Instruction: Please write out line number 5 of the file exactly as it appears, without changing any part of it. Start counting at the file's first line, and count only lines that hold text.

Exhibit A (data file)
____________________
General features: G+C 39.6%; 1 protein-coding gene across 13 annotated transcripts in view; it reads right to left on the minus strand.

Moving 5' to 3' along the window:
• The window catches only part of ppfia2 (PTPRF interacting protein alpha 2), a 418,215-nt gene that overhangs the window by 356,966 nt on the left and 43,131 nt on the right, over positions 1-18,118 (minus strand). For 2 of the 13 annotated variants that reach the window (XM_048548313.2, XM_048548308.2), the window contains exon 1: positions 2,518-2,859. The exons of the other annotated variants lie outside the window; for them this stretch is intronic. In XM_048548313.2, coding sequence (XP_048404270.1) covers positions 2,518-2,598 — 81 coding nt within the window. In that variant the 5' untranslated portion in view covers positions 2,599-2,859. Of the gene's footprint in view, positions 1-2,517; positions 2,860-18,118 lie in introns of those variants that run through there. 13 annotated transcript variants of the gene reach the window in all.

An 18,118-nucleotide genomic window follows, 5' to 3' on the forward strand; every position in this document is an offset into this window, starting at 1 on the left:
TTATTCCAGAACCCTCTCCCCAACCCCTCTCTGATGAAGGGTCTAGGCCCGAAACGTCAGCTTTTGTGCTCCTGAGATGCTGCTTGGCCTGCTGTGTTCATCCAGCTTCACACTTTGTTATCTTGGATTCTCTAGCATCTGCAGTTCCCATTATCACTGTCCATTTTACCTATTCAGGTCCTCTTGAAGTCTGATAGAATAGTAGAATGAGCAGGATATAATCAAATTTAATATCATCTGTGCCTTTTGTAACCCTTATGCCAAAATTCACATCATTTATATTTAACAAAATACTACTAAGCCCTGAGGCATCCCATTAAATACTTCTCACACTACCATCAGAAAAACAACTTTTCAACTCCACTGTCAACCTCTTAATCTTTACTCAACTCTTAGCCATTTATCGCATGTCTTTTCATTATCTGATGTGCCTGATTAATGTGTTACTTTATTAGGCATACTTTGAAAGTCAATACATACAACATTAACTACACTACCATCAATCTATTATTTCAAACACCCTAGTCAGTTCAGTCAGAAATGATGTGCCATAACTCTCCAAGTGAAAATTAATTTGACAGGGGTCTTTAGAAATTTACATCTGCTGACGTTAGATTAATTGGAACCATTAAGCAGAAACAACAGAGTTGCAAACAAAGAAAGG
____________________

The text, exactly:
TTATTCCAGAACCCTCTCCCCAACCCCTCTCTGATGAAGGGTCTAGGCCCGAAACGTCAGCTTTTGTGCTCCTGAGATGCTGCTTGGCCTGCTGTGTTCATCCAGCTTCACACTTTGTTATCTTGGATTCTCTAGCATCTGCAGTTCCCATTATCACTGTCCATTTTACCTATTCAGGTCCTCTTGAAGTCTGATAGAATAGTAGAATGAGCAGGATATAATCAAATTTAATATCATCTGTGCCTTTTGTAACCCTTATGCCAAAATTCACATCATTTATATTTAACAAAATACTACTAAGCCCTGAGGCATCCCATTAAATACTTCTCACACTACCATCAGAAAAACAACTTTTCAACTCCACTGTCAACCTCTTAATCTTTACTCAACTCTTAGCCATTTATCGCATGTCTTTTCATTATCTGATGTGCCTGATTAATGTGTTACTTTATTAGGCATACTTTGAAAGTCAATACATACAACATTAACTACACTACCATCAATCTATTATTTCAAACACCCTAGTCAGTTCAGTCAGAAATGATGTGCCATAACTCTCCAAGTGAAAATTAATTTGACAGGGGTCTTTAGAAATTTACATCTGCTGACGTTAGATTAATTGGAACCATTAAGCAGAAACAACAGAGTTGCAAACAAAGAAAGG